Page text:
On the north side of the park, the Musée du Luxembourg hosts some of the city’s largest and most exciting temporary art exhibitions. Recent successes have included an exhibition on Cézanne and Paris, and works by Cima da Conegliano.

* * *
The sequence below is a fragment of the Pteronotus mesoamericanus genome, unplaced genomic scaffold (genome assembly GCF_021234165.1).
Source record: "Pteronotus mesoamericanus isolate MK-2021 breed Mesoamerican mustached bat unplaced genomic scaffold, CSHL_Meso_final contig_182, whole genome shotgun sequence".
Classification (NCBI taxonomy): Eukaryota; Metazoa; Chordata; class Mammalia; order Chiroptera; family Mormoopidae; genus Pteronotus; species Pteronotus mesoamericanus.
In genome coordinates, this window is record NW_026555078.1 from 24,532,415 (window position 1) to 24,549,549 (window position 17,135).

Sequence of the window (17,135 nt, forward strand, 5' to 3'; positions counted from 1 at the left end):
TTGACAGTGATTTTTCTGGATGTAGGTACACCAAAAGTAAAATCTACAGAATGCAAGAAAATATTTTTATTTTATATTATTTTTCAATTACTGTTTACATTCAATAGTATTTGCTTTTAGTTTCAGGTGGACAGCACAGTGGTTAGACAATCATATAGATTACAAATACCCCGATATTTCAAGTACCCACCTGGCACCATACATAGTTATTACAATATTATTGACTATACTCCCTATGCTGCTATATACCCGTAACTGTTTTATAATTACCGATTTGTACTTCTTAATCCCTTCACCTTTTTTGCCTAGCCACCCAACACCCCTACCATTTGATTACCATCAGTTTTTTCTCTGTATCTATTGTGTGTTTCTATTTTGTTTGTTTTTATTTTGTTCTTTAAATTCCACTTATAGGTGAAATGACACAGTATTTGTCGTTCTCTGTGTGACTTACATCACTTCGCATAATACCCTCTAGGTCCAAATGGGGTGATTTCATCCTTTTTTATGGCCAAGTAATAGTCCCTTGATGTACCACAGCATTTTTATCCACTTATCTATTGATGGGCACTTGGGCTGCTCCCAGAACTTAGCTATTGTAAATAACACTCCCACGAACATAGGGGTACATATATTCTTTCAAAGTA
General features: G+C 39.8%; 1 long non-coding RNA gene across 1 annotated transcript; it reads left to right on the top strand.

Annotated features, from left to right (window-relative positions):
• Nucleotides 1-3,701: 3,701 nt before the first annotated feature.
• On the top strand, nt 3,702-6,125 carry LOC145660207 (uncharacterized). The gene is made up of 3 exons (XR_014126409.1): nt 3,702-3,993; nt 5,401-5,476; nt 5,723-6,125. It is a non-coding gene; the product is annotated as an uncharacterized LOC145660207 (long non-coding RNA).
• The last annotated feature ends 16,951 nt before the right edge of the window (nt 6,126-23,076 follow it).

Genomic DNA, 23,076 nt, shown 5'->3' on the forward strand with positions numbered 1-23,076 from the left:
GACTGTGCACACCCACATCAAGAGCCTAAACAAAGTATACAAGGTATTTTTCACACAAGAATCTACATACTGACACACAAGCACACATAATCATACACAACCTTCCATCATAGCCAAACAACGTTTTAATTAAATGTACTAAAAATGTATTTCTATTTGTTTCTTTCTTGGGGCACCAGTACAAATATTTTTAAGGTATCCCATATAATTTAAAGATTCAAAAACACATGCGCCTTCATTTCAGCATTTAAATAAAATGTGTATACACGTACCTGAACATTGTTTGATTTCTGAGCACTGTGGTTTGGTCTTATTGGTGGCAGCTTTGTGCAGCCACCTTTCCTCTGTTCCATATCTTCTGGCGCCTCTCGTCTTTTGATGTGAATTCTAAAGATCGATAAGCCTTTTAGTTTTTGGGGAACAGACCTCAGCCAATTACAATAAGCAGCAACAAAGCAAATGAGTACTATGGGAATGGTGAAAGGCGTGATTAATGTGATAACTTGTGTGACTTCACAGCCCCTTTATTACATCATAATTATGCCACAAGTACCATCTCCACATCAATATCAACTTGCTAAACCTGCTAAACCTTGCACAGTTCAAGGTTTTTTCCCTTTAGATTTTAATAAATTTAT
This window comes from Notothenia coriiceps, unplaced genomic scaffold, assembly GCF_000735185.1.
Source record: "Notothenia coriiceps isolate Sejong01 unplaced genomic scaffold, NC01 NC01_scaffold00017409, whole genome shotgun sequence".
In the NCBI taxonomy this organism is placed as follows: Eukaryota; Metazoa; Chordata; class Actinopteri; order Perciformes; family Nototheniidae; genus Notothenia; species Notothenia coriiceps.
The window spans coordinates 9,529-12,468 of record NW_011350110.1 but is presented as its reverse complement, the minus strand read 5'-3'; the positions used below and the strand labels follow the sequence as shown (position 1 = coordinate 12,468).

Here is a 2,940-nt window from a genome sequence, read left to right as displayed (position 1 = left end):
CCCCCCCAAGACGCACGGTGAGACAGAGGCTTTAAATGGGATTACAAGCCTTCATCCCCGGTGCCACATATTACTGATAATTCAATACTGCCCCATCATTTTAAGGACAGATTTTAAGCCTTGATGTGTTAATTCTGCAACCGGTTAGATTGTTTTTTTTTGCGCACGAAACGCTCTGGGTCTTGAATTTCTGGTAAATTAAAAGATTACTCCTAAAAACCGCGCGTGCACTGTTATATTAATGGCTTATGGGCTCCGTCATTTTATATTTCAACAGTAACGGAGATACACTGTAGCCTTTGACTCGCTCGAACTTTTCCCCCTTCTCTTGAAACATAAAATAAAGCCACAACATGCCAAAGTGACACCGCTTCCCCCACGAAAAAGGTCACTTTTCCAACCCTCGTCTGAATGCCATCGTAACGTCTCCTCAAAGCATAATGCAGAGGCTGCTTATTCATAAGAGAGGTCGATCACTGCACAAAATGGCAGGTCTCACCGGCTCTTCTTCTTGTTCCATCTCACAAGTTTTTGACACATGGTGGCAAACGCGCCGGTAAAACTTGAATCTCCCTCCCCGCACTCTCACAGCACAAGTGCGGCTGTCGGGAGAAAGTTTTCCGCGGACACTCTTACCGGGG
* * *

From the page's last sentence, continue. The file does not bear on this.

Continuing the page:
The Jardin du Luxembourg offers formal lawns, gravel paths and resplendent floral parterres, all dotted with sculptures, citrus and olive trees in giant pots (taken inside in winter) and elegant sage-green chairs. Sprawling on the lawns is strictly forbidden, except on the southernmost strip, which gets fantastically crowded on sunny days. The shady Fontaine de Médicis, in the northeast corner, is a pleasant place to sit, and there’s a delightful café roughly 100m northeast of the central pond. The pond is overlooked by the Palais du Luxembourg, seat of the French Senate. The western side of the park is the more active area, with tennis courts and a puppet theatre that has been in the same family for the best part of a century, and still puts on enthralling shows (Wed, Sat, Sun and daily during school holidays at 3.30pm; €4.70). The quieter, wooded southeast corner ends in a miniature orchard of elaborately espaliered pear trees.